Take the several versions of the "Mirror" series, where, alternate states of mind and mood are explored. In these, narcissistic pleasures and disillusionments take center stage, as dreams and desires, work their way under the lacquered skin of the paint work, barely able to conceal the protagonist's mutual zones of vulnerability. The act of seeing is played with, almost manipulated. Even so, as in nature, even the most careful constructions often culminate in chaos, suggesting the futility of the human pursuit for predictable meaning and order

His still life studies are compositionally somewhat more contained and pictorially structured. Not above political irony, the artist presents "Bush-Blair Still Life", where, the former despot stares through hooded eyes and the latter blindly simpers as they oversee some sort of sacrificial ritual. There is no tentative tip-toeing around here as art targets the negative. On the other hand, an urbane feast for the eyes is presented in the still life 'Cat', all awash in golden yellow luminescence. Clearly, the 'zeitgeist' in Subramanyan's paintings, both still life and otherwise, has as much to do with materially enriched colors and the animation of edge and line as with just recognizable image and narration.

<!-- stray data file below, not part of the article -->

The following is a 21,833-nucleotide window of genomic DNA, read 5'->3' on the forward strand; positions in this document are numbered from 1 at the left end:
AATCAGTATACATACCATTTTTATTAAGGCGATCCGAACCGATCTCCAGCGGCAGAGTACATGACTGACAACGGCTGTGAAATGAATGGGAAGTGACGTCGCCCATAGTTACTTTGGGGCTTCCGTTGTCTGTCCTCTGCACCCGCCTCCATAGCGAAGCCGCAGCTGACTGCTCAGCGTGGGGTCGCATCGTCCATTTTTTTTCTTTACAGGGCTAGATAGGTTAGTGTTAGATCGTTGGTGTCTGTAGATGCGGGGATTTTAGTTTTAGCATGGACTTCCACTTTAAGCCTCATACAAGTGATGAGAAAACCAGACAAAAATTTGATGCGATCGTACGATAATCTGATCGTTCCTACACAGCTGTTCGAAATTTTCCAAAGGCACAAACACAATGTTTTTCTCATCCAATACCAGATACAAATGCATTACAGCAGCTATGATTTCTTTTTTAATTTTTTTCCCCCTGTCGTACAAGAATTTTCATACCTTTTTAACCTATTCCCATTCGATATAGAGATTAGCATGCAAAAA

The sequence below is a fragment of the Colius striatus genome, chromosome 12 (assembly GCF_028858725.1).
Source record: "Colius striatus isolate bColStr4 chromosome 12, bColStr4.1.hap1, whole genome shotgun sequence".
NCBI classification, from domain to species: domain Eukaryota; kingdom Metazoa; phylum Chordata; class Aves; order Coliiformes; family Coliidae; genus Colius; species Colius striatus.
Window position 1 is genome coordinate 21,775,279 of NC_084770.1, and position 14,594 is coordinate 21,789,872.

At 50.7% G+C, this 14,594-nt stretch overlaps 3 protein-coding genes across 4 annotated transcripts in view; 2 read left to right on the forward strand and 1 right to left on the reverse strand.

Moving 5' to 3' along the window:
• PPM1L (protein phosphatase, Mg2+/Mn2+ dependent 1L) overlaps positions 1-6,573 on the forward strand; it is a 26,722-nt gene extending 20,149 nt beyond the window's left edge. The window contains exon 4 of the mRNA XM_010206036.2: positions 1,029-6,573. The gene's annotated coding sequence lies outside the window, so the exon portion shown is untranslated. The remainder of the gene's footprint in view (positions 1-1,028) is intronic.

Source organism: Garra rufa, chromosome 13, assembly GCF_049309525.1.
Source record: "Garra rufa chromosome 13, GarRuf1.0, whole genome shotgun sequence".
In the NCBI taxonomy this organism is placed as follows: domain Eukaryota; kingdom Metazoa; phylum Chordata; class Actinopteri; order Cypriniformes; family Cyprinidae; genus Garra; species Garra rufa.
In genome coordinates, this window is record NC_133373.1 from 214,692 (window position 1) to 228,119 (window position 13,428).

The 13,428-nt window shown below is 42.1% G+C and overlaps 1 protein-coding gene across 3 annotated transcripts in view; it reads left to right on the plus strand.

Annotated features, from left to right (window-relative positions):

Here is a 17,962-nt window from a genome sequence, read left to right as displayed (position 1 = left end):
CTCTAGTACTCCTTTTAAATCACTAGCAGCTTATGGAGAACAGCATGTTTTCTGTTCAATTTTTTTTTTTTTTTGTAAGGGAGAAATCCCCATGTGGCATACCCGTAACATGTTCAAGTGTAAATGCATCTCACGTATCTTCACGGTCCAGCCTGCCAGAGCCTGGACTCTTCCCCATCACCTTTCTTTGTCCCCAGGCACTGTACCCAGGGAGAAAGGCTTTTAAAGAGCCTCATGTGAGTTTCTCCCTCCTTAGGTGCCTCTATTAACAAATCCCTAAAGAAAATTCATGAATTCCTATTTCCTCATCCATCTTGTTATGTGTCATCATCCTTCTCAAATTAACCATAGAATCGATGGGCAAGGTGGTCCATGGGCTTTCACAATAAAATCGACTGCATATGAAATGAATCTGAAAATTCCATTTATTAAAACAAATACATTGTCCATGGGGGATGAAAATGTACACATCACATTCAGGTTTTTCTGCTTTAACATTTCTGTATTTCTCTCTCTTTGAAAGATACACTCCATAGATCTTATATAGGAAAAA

Subramanyan's paintings are noteworthy for 'their excess of contradictions': mirror images seek out opposites, faces become masks, and radiate feelings. Reality has a mysterious side, a metaphorical aspect. Through a constantly changing specificity of narratives that either come close or keep their distance, one experiences a remarkable combination of complexity and freedom.

In earlier times, a concourse of cats, dogs and birds dominated Subramanyan's urban jungles, their lines and colors staking out the territories of creative sign making. This time these 'true spectators in his dialogues between nature and culture' seem to be missing. Yet the feeling of relationship between nature and culture as a theme persists.